Jump to ContentJump to Main Navigation
Reading Republican OratoryReconstructions, Contexts, Receptions$
Users without a subscription are not able to see the full content.

Christa Gray, Andrea Balbo, Richard M. A. Marshall, and Catherine E. W. Steel

Print publication date: 2018

Print ISBN-13: 9780198788201

Published to Oxford Scholarship Online: March 2018

DOI: 10.1093/oso/9780198788201.001.0001

Show Summary Details
Page of

PRINTED FROM OXFORD SCHOLARSHIP ONLINE (oxford.universitypressscholarship.com). (c) Copyright Oxford University Press, 2021. All Rights Reserved. An individual user may print out a PDF of a single chapter of a monograph in OSO for personal use. date: 28 October 2021

Fragments of Epideictic Oratory

Fragments of Epideictic Oratory

The Exemplary Case of the Laudatio Funebris for Women

Chapter:
(p.281) 16 Fragments of Epideictic Oratory
Source:
Reading Republican Oratory
Author(s):

Cristina Pepe

Publisher:
Oxford University Press
DOI:10.1093/oso/9780198788201.003.0017

Funeral eulogies are among the older examples of Roman oratory. The practice of honouring the dead with a laudatio funebris (funeral oration) was in the earliest stage reserved to males, but from the late Republic it became customary for women as well. This chapter examines the fragments and testimonia of female funeral eulogies. Although these remains are not abundant, they open some significant unusual perspectives on Roman oratory. First, they show how a speaker managed the task of eulogizing a woman in a society where the rules of rhetoric were laid out by men and intended for the encomium of men. Secondly, they raise other issues which go beyond the boundaries of ‘gender’ differences: laudationes funebres were performed in different venues and before different audiences, according to the social standing of the speaker and the deceased. These aspects strongly affected the aim of the speech, its content, and its style.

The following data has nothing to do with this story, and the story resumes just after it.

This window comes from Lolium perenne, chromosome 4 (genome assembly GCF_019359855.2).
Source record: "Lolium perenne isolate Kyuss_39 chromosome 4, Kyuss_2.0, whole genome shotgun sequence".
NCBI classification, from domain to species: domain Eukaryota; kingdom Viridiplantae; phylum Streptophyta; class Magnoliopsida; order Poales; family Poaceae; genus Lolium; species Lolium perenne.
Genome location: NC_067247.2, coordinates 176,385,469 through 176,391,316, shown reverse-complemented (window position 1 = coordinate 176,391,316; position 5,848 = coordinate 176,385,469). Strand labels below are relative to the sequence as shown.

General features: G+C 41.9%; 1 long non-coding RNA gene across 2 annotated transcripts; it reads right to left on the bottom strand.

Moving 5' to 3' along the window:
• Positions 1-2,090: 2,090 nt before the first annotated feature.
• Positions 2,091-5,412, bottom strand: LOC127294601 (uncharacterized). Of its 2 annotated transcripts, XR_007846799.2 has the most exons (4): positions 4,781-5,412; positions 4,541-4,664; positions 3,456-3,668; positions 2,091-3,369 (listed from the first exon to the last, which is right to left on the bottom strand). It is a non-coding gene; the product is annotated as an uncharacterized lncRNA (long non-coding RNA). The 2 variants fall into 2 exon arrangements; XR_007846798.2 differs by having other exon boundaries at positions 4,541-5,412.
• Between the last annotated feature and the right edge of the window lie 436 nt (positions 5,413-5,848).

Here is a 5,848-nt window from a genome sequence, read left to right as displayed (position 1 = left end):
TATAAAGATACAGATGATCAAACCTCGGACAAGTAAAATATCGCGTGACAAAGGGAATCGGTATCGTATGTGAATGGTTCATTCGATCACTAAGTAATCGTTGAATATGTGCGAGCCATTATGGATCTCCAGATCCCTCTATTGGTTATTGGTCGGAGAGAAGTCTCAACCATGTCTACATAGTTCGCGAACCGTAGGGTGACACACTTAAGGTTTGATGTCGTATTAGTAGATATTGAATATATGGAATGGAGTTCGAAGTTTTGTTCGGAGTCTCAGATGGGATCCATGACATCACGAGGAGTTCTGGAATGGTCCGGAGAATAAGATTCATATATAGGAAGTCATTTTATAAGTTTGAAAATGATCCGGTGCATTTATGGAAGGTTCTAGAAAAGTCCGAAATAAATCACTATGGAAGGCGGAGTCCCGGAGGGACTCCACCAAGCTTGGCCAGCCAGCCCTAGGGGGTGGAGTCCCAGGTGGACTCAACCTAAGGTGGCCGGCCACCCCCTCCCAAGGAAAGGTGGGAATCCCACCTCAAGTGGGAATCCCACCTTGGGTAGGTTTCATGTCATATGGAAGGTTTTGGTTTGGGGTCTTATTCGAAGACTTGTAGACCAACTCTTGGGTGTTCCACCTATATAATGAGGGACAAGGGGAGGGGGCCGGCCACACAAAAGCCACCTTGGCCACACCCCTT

Keywords:   laudatio funebris, funeral oration, Roman women, fragments, testimonia

Oxford Scholarship Online requires a subscription or purchase to access the full text of books within the service. Public users can however freely search the site and view the abstracts and keywords for each book and chapter.

Please, subscribe or login to access full text content.

If you think you should have access to this title, please contact your librarian.

To troubleshoot, please check our FAQs , and if you can't find the answer there, please contact us .